Things That Worry Me

In the lens of the revolution of the muslim world, I am growing increasingly concerned about Armenia’s current state. There are several major problems facing the country, none of which seem to have imminent solutions.

Currently, inflation is digging its teeth into the purchasing power of Armenians. Figures for January put inflation at 2.8%, which is about what the US normally sees in a year. Food prices are particularly worrisome. The price of wheat is expected to skyrocket this year. Russia experienced a major drought last year, so they are not exporting wheat. Armenia relies on Russia for wheat imports. Armenia consumes around 650,000 tons of wheat annually, of which only about 115,000 tons are produced in Armenia. They will have to find a new importer, and prices are likely to be higher.

Another major economic problem for the common Armenian is paying for heating. Gas provides the most warmth, but its price is out of reach for many. There was a lot of concern here as gas rates were set to revert back to market rates (after the expiration of a buddy-buddy subsidy from Russia). That would mean a jump from $180 per 1,000 cubic meters to $300 per 1,000 cubic meters. However, I just read that the Armenian president’s current trip to Russia resulted in an agreement not to raise rates. It’s good news for Armenians and Armenia (more below), as they already suffered through a nearly 40% increase in the cost of gas last year.

Finally, the lack of jobs is crippling. Nothing else, in my opinion, factors in to Armenians’ desire to leave their own country more than the lack of jobs does. Why are there no jobs? I don’t think I’m well-versed enough to give a complete answer. It’s a complex situation. Their 2 major borders are closed. Just getting things from point A to point B is a problem. They lack natural resources like we have back home. The political and legislative environment maybe isn’t suitable for foreign direct investment. Armenia continues to rank low in ease of doing business type surveys. Regardless of the reasons for lack of jobs, it means that Armenians have trouble paying for things, there are less tax revenues, and, most importantly, a deficit of hope.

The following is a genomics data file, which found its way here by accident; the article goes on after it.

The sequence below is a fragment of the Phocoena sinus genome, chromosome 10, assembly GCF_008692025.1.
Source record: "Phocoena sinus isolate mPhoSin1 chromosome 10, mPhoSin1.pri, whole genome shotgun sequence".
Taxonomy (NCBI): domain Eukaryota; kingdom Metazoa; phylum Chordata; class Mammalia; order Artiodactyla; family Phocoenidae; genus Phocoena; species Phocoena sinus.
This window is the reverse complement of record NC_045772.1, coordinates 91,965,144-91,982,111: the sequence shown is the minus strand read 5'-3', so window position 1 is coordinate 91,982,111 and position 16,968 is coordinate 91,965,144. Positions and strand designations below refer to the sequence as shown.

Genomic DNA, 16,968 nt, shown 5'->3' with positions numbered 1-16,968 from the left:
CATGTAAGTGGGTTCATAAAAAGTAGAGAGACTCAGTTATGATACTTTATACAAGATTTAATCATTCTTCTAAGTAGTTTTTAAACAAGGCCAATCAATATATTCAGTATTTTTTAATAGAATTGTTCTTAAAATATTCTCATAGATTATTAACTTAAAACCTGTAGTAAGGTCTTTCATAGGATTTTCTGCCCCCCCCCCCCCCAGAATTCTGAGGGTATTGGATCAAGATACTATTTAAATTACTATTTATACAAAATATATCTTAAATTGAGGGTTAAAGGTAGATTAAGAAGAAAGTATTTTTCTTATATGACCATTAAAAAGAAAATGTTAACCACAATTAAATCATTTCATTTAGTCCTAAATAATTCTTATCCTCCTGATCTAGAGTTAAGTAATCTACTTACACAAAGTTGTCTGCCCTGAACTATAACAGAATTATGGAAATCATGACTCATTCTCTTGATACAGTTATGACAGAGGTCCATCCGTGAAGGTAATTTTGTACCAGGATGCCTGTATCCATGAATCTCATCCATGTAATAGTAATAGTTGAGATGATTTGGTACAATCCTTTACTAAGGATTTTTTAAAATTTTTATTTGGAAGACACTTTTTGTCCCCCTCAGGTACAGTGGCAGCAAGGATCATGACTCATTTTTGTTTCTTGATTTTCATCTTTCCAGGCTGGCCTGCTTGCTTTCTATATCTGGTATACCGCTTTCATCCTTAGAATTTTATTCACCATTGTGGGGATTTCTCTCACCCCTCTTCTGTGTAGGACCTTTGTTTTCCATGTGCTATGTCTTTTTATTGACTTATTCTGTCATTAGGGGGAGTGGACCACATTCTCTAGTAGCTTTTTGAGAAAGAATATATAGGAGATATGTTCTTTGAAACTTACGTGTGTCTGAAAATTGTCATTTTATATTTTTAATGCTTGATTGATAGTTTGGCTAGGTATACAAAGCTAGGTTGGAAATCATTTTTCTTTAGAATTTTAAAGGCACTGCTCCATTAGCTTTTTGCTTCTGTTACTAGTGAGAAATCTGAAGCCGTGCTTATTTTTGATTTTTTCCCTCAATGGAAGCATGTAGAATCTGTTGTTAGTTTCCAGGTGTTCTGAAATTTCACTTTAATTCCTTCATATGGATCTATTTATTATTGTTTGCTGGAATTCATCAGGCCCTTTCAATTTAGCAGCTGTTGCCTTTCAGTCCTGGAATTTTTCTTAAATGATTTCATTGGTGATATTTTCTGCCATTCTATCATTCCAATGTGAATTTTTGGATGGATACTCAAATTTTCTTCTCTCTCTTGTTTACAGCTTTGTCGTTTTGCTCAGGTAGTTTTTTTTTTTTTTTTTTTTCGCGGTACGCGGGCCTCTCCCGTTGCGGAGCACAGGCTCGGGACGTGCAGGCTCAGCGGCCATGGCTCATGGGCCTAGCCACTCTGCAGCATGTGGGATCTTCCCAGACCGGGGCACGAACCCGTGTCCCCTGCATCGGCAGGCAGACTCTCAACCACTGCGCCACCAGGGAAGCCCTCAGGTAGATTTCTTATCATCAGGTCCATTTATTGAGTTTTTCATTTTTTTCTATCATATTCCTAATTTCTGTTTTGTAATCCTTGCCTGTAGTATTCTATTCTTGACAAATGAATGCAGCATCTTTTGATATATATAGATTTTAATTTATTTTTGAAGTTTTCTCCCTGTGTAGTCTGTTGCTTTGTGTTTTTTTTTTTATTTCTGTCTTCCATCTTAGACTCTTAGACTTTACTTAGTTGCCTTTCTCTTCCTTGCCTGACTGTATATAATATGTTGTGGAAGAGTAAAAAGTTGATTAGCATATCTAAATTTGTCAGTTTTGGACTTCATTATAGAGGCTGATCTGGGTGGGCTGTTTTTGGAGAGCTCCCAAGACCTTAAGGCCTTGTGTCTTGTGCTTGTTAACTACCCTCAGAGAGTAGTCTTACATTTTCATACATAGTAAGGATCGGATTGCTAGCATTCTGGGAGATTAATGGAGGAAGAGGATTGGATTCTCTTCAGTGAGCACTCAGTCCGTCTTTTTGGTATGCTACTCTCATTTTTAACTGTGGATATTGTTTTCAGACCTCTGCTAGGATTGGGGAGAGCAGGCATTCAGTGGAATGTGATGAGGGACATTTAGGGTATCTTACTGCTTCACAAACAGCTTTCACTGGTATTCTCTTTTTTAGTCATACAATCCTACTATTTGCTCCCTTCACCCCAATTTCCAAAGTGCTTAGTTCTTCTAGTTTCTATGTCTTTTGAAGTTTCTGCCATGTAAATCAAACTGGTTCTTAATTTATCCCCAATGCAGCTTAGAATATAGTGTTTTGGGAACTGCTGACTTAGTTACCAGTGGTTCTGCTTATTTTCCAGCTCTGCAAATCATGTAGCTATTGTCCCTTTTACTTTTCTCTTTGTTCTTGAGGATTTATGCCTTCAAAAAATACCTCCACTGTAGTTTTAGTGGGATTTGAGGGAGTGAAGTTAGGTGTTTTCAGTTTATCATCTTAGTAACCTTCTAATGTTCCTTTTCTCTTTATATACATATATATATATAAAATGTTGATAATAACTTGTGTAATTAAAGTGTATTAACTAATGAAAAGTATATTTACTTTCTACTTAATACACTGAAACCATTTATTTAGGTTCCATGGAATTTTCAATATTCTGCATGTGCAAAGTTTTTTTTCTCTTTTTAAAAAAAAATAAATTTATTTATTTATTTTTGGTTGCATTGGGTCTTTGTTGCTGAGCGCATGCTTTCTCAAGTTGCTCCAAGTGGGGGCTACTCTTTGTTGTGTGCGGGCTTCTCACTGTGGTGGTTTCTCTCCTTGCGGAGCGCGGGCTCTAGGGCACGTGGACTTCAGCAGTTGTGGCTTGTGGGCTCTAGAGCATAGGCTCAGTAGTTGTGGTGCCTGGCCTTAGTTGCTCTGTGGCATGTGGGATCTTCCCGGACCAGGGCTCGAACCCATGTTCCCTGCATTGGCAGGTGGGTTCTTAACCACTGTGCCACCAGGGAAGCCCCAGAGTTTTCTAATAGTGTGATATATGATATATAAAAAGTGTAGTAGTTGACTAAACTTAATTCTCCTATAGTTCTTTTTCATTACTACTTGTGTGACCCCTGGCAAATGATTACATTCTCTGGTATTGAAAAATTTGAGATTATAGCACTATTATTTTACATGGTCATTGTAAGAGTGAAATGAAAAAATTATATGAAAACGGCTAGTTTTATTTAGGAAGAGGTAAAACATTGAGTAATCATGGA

Okay, I hate politics. I might not know what I’m talking about here. But the political situation in Armenia is not great. The 2008 elections that brought Serzh Sargsyan to the President’s office were tainted. Many Armenians still hold that he should not be the president. In fact, due to the crappy economic situation, there is quite a bit of dissatisfaction with the political regime right now. There was recently a demonstration in Yerevan, led by former president Ter-Petrosian, that called for snap elections to oust the current cast.

Another major problem in the political area is corruption. It is hard for me to see corruption, as I am just a dude in Vardenis. But it definitely happens and is a major, major barrier to the development of the country. Take, for example, the Millennium Challenge Corporation. This is a foreign aid agency created by US congress some years ago to foster development in countries of need. Armenia had a compact starting in 2006 worth $236 million. But due to poor governance (corruption) and violence associated with the tainted 2008 elections, the program was descoped down to $180 million. Guess where the extra money probably went? Funny you should ask, because Georgia, our progressive, open, western-thinking northern neighbor, had a similar $295 million pact signed in 2005. In 2008, MCC agreed to amend the compact, increasing it to $395 million. Way to go, Armenia. In my mind, it resembles something like Leon Lett.

The biggest political problem though, is the region. There is a ceasefire between Armenia and Azerbaijan over Nagorno-Karabakh. NK is currently a little slice of “independence” within Azeri borders. It’s a country that no one recognizes as a country. It is an ethnically Armenian area, which voted for independence right when the Soviet Union was collapsing. That led to a war between Armenia and Azerbaijan, which Armenia kind of won. There are now Armenian-occupied territories (like, right next to where I live) between NK and the Armenian border. So if we consider NK to be Armenia (which it pretty much is as far as I understand), Armenia occupies around 15% of Azeri territory. So the Azeris are pissed about this. The 2 sides can’t agree to a solution for NK. Azerbaijan is oil-rich right now, so they are increasing military spending. This year it will be $3 billion, or more than the entire Armenian state budget. And the war rhetoric has been heating up lately. There are constant violations of the ceasefire, as soldiers near the border are sniped and killed by both sides.